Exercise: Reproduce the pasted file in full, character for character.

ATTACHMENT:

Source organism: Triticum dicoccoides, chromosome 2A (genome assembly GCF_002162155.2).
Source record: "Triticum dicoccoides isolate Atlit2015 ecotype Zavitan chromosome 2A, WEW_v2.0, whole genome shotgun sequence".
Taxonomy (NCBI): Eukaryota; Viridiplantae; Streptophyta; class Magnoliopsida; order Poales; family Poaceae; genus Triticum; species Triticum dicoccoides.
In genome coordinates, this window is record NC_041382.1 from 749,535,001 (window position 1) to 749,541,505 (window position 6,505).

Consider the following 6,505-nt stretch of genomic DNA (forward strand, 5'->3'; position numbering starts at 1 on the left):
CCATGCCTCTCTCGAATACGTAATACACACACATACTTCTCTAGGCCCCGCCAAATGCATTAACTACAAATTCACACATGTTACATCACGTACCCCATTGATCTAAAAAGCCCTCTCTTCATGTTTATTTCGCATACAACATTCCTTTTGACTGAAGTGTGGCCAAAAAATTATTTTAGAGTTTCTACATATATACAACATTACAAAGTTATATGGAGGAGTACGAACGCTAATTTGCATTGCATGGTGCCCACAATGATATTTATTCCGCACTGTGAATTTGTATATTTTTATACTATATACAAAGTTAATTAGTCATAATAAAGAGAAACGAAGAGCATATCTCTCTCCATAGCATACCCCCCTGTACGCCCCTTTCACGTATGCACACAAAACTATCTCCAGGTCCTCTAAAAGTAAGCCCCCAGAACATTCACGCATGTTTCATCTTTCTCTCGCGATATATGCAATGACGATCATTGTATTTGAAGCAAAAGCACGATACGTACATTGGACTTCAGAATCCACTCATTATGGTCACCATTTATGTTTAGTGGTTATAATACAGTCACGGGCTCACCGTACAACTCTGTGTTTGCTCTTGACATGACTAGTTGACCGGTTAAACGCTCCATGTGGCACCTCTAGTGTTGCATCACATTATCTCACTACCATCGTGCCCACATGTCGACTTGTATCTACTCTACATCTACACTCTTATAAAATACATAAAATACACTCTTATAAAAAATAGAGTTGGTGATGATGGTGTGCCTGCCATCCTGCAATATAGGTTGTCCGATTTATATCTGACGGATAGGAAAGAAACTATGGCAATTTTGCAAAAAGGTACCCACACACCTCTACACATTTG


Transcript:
Source organism: Triticum dicoccoides, chromosome 2A (genome assembly GCF_002162155.2).
Source record: "Triticum dicoccoides isolate Atlit2015 ecotype Zavitan chromosome 2A, WEW_v2.0, whole genome shotgun sequence".
Taxonomy (NCBI): Eukaryota; Viridiplantae; Streptophyta; class Magnoliopsida; order Poales; family Poaceae; genus Triticum; species Triticum dicoccoides.
In genome coordinates, this window is record NC_041382.1 from 749,535,001 (window position 1) to 749,541,505 (window position 6,505).

Consider the following 6,505-nt stretch of genomic DNA (forward strand, 5'->3'; position numbering starts at 1 on the left):
CCATGCCTCTCTCGAATACGTAATACACACACATACTTCTCTAGGCCCCGCCAAATGCATTAACTACAAATTCACACATGTTACATCACGTACCCCATTGATCTAAAAAGCCCTCTCTTCATGTTTATTTCGCATACAACATTCCTTTTGACTGAAGTGTGGCCAAAAAATTATTTTAGAGTTTCTACATATATACAACATTACAAAGTTATATGGAGGAGTACGAACGCTAATTTGCATTGCATGGTGCCCACAATGATATTTATTCCGCACTGTGAATTTGTATATTTTTATACTATATACAAAGTTAATTAGTCATAATAAAGAGAAACGAAGAGCATATCTCTCTCCATAGCATACCCCCCTGTACGCCCCTTTCACGTATGCACACAAAACTATCTCCAGGTCCTCTAAAAGTAAGCCCCCAGAACATTCACGCATGTTTCATCTTTCTCTCGCGATATATGCAATGACGATCATTGTATTTGAAGCAAAAGCACGATACGTACATTGGACTTCAGAATCCACTCATTATGGTCACCATTTATGTTTAGTGGTTATAATACAGTCACGGGCTCACCGTACAACTCTGTGTTTGCTCTTGACATGACTAGTTGACCGGTTAAACGCTCCATGTGGCACCTCTAGTGTTGCATCACATTATCTCACTACCATCGTGCCCACATGTCGACTTGTATCTACTCTACATCTACACTCTTATAAAATACATAAAATACACTCTTATAAAAAATAGAGTTGGTGATGATGGTGTGCCTGCCATCCTGCAATATAGGTTGTCCGATTTATATCTGACGGATAGGAAAGAAACTATGGCAATTTTGCAAAAAGGTACCCACACACCTCTACACATTTG